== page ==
It is customary, in certain enlightened circles in the U.S., to find our holidays embarrassing or worse. Halloween: a time for tooth decay and racist costumes. Thanksgiving: a bad-faith papering-over of colonialist oppression. And Christmas? A consumeristic nightmare, filling the airwaves with treacle and littering the snow with tinseled trash. Grit your teeth and get through it, or, if you have the option, just opt out.

Fair enough. But what do you do if the old symbols still tug at you—if beneath the tacky wrapping you find an impulse toward mystery and community worth preserving?

Perhaps you write a book like Jeanette Winterson’s Christmas Days: 12 Stories and 12 Feasts for 12 Days. For years, Winterson has written a new story every year at Christmastime, and here she collects them for the first time. The result is a book for cold, clear nights and roaring fireplaces. It is also a cookbook, creating a hodgepodge form that suits Winterson’s love of the holiday’s motley, improbable spirit.

Why love Christmas? Winterson lays out her thesis in two essays that bookend the collection. The appeal is part personal history. As she famously related in her debut novel, Oranges Are Not the Only Fruit, teenage Winterson followed in her adoptive mother’s footsteps by becoming a leader in the Pentecostal church—until that church caught wind of her lesbian relationships.

Today she’s anti-Puritan but pro-Mary, bearing the conviction that “life should be joyful” atop a fundamental talent for devotion. Her Christmas is a “gaudy ragbag of a festival with something borrowed from everywhere.” She recalls that “in a house that was generally unhappy, Christmas was a happy time for me growing up. We don’t lose these associations; the past comes with us, with luck we reinvent it, which is what I am suggesting we do with Christmas.”

There is plenty of tradition lingering in Winterson’s reinvention. The lessons these stories have to teach are sometimes commonplace: time with loved ones is more important than worldly success; it is better to give than to receive. “Spirit of Christmas,” the first story in the collection, is comically overstuffed with Christmas conventions: a harried couple meets a ghostly child out of Dickens, a wandering mother and infant, and Santa Claus himself with all his reindeer.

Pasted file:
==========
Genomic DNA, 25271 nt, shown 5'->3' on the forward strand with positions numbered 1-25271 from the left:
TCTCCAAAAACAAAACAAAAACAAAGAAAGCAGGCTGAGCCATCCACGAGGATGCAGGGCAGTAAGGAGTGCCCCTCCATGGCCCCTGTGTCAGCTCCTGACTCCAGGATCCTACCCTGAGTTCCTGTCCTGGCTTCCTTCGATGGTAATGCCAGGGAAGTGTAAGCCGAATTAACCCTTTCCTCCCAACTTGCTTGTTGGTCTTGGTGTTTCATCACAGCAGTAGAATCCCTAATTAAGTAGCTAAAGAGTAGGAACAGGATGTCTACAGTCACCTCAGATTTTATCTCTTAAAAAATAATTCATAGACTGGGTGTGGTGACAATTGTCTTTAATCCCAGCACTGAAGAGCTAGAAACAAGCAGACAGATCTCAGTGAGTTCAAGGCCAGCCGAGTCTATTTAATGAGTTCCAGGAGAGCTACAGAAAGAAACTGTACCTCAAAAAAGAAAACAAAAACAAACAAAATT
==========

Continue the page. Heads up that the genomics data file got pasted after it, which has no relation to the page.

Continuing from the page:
In Winterson’s hands, this is enormously affecting. You may, at points, be startled to find yourself teary-eyed, and the shock is partly surprise that there is still so much life left in these old themes.

It’s impossible to get too comfortable inside these stories. They can skate from acid humor to corniness to raw emotion in the space of a few pages—take “The SnowMama,” a tale that makes room for the difficulty of inter-class friendships, the loneliness of childhood, and a surfeit of terrible snow puns.

And then there are the recipes. Winterson’s “feasts” include everything from her mother’s mincemeat to “Kathy Acker’s New York Custard.” Admittedly no chef, she is a wonderful food writer. She peppers her recipes with delectable instructions—one should fill pie crusts “generously, but not idiotically”—and more than a pinch of pride in the privations of her childhood in 1960s Northern England. “Modern homes are too warm for good pastry,” she sniffs. You may have no interest in making fishcakes or what amounts to Jello mold with heavy cream and “old cake.” Read the recipes anyway.

Christmas Days is marked by the unevenness you’d expect from a book written casually across a dozen years. But the high points are thrilling—including a quartet of top-notch ghost stories awakening the terror that lurks inside the darkest season. In “Second Best Bed,” a woman who may be suppressing a longing for her married best friend becomes a portal to a sinister past involving a great-aunt punished for taking a female lover. “Dark Christmas” strands its narrator in an empty country house with a mysterious history and a haunted nativity scene, to nail-biting effect.

The spirit of the season can be benevolent or not, but for Winterson it is always revelatory. She urges us to seize its power to transform. In the epilogue, she writes:

Epiphany is an inspired reversal of power structures and hierarchies, of class systems and the status quo, a reminder that the way we live is propositional: we made it this way—we could remake it a different way. 

The Kings kneel before something bigger than authority—they are kneeling before a possible future, one based on love, not fear; one where there is abundance and not lack.

Christmas Days models this hopeful abundance throughout. Even those who great the season with ambivalence should find some treats to savor in its pages.

 

Christmas Days: 12 Stories and 12 Feasts for 12 Days
By Jeanette Winterson
Grove Atlantic
Hardcover, 9780802125835, 295 pp.
December 2016



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